But you knew that.....

Never mind, this is an interesting information.

The vision if fuel rods plugged in the rock riminded me of the natural fission reactors that existed back in the time when U-235 was more abundant. I wonder if something similar could be feasible for oil shale, with kerogen acting as a moderator and a coolant, but this sounds too much a pie in the sky to contemplate with.

A safer bet would be a dedicated reactor producing steam or molten metal for the heaters.

Reactors making steam for direct injection has the expense of using high purity feedwater - figure $1 per gallon.

Probably electrical heaters would be the method of choice but I'm sure both methods would need detailed engineering studies for the particular site before a clear decision would be made.

As to embedment of spent nuclear fuels in rock, Yucca Mountain spaced the assemblies to keep rock temps below 300 deg C (if memory serves) but it took decades to reach that temp.  The key is that rock in mass is a poor conductor of heat.

Spent fuel assemblies give off heat of maybe 1 kW-thermal after a year or so.  I suspect it would liquefy the kerogen but it would take decades and that would make it non-commercial.  Plus you would be expected to retrieve the assemblies and move to someplace permanent.

Better to reprocess the spent fuel and return the unreacted uranium and plutonium to the power reactor fuel cycle.

no matter how you dress it up, it's still the same as a crack addict searching his toes for usable veins.
Heroin addict. Crack is smoked, not injected.
Thanks for providing this methodology overview.  It's information that I don't have the expertise or motivation to find on my own and it brings the issues involved in "oil" shale energy harvest into much better focus for me.

I have a couple of questions:

Where does all the CO2 generated by the controlled burn end up?  In the atmosphere?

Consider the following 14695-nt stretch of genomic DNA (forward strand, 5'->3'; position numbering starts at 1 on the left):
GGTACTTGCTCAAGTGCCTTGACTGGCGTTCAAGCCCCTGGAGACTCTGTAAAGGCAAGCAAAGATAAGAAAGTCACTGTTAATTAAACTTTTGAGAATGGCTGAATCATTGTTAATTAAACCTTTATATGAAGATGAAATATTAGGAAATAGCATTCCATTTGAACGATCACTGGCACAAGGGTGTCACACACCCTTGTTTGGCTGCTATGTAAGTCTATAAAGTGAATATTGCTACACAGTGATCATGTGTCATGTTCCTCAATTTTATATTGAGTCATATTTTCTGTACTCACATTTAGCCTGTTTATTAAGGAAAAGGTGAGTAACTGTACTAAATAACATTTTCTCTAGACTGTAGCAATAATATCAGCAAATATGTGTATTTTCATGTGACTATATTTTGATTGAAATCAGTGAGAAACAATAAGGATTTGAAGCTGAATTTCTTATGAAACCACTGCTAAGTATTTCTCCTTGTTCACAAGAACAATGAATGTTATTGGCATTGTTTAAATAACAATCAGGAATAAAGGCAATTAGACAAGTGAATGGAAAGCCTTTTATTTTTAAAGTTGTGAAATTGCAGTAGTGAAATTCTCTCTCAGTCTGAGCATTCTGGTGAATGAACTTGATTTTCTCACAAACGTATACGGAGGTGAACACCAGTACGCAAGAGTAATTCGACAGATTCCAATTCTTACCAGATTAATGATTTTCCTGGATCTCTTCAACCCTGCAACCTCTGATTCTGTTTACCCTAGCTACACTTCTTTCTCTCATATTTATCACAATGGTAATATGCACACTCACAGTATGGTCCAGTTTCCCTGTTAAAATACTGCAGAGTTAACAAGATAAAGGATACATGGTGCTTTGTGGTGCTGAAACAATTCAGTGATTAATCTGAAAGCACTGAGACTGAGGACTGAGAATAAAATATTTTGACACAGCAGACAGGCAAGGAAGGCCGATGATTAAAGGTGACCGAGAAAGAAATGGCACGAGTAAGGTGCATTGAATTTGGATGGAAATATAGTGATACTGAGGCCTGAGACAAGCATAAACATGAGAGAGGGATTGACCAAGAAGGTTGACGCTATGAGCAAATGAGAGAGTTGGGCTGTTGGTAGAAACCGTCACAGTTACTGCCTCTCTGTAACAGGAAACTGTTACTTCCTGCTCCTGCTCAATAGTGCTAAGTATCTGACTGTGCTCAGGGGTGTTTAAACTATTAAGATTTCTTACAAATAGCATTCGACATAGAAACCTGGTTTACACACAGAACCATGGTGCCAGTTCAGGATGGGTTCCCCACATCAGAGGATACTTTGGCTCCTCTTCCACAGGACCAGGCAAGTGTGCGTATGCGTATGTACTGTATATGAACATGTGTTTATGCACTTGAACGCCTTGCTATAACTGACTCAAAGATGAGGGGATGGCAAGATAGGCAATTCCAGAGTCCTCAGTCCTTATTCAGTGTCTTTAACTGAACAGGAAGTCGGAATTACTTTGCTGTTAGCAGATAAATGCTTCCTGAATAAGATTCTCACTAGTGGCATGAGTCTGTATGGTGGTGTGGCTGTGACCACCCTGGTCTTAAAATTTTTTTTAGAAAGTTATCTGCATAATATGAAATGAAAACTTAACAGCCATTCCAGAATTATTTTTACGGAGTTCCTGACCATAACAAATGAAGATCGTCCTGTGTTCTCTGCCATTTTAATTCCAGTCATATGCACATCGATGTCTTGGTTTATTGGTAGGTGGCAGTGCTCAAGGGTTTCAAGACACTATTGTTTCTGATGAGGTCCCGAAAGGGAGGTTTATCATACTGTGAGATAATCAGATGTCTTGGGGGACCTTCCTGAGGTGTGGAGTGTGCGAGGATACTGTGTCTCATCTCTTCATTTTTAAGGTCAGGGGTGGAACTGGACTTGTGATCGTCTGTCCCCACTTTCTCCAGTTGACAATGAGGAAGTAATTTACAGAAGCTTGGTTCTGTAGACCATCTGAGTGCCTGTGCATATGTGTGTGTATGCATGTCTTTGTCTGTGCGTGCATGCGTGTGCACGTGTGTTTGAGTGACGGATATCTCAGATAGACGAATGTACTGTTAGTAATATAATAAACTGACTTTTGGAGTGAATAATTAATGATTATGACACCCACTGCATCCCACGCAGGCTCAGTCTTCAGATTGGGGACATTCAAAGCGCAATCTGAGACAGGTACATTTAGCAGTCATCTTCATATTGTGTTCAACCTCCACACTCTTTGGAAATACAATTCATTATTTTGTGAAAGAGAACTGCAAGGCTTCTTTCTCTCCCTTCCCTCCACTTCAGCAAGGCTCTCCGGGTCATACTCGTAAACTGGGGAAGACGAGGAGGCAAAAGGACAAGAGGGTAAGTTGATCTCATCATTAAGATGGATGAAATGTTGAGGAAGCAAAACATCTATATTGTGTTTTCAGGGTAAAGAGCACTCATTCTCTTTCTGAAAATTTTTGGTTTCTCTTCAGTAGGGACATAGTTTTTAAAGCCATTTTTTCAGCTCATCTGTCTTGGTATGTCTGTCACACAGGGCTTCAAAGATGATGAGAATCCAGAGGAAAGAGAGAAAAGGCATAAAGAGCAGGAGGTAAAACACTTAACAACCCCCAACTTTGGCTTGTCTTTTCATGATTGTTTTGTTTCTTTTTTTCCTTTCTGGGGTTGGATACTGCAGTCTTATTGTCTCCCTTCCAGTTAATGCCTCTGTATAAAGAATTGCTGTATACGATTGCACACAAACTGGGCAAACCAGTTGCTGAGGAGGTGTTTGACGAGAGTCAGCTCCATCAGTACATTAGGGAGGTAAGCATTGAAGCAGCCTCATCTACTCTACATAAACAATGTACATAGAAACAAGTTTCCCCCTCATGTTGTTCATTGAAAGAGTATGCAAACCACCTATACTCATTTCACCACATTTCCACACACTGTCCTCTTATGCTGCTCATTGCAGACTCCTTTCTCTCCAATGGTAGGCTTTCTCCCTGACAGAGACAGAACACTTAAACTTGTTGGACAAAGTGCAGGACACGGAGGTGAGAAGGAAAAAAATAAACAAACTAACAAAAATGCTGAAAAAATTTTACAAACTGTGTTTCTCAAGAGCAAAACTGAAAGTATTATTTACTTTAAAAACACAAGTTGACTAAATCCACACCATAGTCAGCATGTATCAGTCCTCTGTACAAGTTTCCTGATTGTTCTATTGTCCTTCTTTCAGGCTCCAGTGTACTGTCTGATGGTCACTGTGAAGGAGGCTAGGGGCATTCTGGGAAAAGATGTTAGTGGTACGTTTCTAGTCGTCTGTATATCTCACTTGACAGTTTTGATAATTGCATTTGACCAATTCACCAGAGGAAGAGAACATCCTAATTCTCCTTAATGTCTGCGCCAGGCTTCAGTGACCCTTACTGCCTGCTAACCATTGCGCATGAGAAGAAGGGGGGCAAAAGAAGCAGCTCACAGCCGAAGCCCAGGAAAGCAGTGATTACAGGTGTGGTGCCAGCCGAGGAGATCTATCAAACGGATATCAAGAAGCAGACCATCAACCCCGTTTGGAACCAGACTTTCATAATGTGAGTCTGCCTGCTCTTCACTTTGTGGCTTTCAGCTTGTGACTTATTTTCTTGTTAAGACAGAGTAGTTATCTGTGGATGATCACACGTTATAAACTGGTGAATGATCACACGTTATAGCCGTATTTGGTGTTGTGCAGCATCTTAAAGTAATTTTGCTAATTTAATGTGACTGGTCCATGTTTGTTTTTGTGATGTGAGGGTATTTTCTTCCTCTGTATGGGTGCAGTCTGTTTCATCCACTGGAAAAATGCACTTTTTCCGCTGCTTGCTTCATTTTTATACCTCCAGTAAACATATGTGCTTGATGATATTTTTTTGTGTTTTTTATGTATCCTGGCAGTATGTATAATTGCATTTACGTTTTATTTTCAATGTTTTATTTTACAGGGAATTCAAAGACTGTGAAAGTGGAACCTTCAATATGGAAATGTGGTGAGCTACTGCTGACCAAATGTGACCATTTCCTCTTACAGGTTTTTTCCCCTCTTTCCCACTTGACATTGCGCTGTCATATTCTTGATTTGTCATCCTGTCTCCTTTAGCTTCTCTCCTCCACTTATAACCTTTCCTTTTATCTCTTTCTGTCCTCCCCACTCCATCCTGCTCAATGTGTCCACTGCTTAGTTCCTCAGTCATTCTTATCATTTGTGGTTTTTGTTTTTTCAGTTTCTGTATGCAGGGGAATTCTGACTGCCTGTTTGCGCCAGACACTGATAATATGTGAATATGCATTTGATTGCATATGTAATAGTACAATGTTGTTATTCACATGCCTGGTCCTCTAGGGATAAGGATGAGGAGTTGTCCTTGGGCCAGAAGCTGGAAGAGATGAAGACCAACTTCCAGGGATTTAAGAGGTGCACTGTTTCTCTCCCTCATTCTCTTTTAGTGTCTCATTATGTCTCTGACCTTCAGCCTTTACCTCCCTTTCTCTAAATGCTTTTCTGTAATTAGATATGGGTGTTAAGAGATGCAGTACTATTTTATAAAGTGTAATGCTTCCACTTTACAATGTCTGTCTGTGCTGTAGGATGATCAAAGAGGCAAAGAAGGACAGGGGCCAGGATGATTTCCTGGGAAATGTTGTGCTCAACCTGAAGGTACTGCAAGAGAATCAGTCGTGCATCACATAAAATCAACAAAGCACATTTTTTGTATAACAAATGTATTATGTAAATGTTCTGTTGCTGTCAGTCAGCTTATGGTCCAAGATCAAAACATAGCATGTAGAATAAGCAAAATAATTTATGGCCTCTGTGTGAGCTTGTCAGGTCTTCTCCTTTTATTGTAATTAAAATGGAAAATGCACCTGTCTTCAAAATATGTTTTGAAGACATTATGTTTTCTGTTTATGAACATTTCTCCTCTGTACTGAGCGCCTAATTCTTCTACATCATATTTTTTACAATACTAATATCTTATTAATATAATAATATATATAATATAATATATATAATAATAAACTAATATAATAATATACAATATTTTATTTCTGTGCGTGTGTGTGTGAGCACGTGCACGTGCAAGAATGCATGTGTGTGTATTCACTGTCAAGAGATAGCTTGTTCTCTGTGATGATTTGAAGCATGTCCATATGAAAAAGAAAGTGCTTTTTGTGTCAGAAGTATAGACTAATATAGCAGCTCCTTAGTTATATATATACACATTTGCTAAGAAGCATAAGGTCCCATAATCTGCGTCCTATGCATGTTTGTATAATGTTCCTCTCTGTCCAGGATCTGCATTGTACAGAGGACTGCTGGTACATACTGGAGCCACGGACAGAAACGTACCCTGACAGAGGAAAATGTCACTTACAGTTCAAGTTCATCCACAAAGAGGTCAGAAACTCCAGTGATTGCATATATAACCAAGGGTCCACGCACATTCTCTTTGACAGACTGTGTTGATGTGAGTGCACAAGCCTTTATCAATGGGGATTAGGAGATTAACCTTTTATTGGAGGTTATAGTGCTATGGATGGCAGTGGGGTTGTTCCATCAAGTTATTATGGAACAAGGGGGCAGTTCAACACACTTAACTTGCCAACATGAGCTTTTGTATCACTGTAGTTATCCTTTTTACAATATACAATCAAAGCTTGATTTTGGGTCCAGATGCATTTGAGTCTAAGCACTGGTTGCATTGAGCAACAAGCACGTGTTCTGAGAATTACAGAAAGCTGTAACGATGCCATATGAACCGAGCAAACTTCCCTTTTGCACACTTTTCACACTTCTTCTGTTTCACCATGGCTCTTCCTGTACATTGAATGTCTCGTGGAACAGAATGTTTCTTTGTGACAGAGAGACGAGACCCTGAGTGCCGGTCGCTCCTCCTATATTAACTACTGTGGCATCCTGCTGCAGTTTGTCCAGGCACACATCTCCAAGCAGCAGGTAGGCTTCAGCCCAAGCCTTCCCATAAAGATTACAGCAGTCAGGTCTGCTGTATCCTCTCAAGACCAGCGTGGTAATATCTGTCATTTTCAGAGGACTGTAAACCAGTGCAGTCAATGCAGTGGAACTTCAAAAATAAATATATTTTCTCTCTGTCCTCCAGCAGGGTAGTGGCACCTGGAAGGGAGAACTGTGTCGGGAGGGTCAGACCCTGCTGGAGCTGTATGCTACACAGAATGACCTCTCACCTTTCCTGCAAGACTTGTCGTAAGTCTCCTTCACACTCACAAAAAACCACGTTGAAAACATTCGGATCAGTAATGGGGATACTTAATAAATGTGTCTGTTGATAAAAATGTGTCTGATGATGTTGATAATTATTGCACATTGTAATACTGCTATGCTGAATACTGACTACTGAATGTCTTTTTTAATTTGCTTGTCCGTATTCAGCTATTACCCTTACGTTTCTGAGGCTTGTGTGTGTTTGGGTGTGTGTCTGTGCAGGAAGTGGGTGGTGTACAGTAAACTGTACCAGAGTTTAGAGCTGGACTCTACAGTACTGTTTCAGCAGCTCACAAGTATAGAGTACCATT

If a nuclear explosion is used to generate heat to cook the kerogen, does that eliminate the CO2 generation?  Seems like it would.  Obviously the geothermal processes creating oil at 10,000 feet aren't generating volumes of CO2 in the process.

Hello Heading Out,

Thxs for the info.  I am assuming you read my earlier link on how Nevada gold mining wrecked the water table and riverine habitats, basically for eternity, in the Humboldt Basin.  LOTR: "My precious, my precious...!"  SAD.

My belief is that shale mining, by any methods illustrated here and in earlier threads, on the mind-boggling scales proposed, will severely disrupt the habitats in these states.  I was hoping an expert hydrologist would elaborate here on TOD to say that it is either a problem or not: so I remain confused from lack of data.

Perhaps the next thread on oil shale could investigate mining versus possible enviro-degradation, and the tradeoffs involved, starting with H20?  Thxs.

Bob Shaw in Phx,AZ  Are Humans Smarter than Yeast?

Shell's process uses cooling coils to freeze the area around the 700 degree heating area in order to prevent water from infiltrating the heated rock.  This means there is water there and therefore the water table is bound to be affected.
We seem to be willing to go to amazing extremes to not raise the CAFE standards.
That was very informative and very interesting.